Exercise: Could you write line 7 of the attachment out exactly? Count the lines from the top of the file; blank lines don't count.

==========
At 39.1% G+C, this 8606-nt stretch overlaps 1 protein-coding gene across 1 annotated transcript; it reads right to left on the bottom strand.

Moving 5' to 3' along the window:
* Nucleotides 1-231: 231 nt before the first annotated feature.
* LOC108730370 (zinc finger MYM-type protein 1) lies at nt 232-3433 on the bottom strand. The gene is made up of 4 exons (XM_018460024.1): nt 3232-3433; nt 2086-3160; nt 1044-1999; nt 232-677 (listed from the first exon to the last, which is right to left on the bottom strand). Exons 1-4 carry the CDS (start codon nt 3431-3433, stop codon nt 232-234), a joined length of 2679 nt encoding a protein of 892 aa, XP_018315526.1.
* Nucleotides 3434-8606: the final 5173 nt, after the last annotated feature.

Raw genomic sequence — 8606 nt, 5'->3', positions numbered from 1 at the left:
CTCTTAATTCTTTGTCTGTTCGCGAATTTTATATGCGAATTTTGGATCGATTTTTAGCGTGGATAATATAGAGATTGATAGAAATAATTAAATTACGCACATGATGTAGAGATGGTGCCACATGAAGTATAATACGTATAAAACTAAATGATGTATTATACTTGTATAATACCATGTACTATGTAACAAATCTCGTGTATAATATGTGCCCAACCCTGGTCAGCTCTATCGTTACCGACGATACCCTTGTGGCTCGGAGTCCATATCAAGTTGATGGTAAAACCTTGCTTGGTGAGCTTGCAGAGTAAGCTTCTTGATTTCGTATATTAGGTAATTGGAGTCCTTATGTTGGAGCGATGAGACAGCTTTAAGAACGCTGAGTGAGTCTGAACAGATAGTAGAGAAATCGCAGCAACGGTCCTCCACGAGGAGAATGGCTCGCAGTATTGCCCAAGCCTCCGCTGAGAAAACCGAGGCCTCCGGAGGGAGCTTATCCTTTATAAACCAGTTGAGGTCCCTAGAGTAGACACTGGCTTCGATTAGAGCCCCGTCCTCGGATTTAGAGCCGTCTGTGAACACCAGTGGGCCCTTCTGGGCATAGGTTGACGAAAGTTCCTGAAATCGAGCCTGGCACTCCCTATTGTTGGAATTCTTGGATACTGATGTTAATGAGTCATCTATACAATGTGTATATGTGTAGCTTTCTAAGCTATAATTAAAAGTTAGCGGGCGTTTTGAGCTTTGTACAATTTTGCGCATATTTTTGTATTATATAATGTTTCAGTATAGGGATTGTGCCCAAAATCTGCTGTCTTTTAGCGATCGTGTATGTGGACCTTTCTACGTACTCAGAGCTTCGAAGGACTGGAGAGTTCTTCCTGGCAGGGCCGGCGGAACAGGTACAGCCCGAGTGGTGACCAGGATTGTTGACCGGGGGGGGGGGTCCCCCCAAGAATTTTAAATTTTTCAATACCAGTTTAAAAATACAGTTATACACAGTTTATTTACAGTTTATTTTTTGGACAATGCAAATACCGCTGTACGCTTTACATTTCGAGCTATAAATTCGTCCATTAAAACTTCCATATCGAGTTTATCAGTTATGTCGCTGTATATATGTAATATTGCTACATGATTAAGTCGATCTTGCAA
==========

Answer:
CTCTTAATTCTTTGTCTGTTCGCGAATTTTATATGCGAATTTTGGATCGATTTTTAGCGTGGATAATATAGAGATTGATAGAAATAATTAAATTACGCACATGATGTAGAGATGGTGCCACATGAAGTATAATACGTATAAAACTAAATGATGTATTATACTTGTATAATACCATGTACTATGTAACAAATCTCGTGTATAATATGTGCCCAACCCTGGTCAGCTCTATCGTTACCGACGATACCCTTGTGGCTCGGAGTCCATATCAAGTTGATGGTAAAACCTTGCTTGGTGAGCTTGCAGAGTAAGCTTCTTGATTTCGTATATTAGGTAATTGGAGTCCTTATGTTGGAGCGATGAGACAGCTTTAAGAACGCTGAGTGAGTCTGAACAGATAGTAGAGAAATCGCAGCAACGGTCCTCCACGAGGAGAATGGCTCGCAGTATTGCCCAAGCCTCCGCTGAGAAAACCGAGGCCTCCGGAGGGAGCTTATCCTTTATAAACCAGTTGAGGTCCCTAGAGTAGACACTGGCTTCGATTAGAGCCCCGTCCTCGGATTTAGAGCCGTCTGTGAACACCAGTGGGCCCTTCTGGGCATAGGTTGACGAAAGTTCCTGAAATCGAGCCTGGCACTCCCTATTGTTGGAATTCTTGGATACTGATGTTAATGAGTCATCTATACAATGTGTATATGTGTAGCTTTCTAAGCTATAATTAAAAGTTAGCGGGCGTTTTGAGCTTTGTACAATTTTGCGCATATTTTTGTATTATATAATGTTTCAGTATAGGGATTGTGCCCAAAATCTGCTGTCTTTTAGCGATCGTGTATGTGGACCTTTCTACGTACTCAGAGCTTCGAAGGACTGGAGAGTTCTTCCTGGCAGGGCCGGCGGAACAGGTACAGCCCGAGTGGTGACCAGGATTGTTGACCGGGGGGGGGGGTCCCCCCAAGAATTTTAAATTTTTCAATACCAGTTTAAAAATACAGTTATACACAGTTTATTTACAGTTTATTTTTTGGACAATGCAAATACCGCTGTACGCTTTACATTTCGAGCTATAAATTCGTCCATTAAAACTTCCATATCGAGTTTATCAGTTATGTCGCTGTATATATGTAATATTGCTACATGATTAAGTCGATCTTGCAA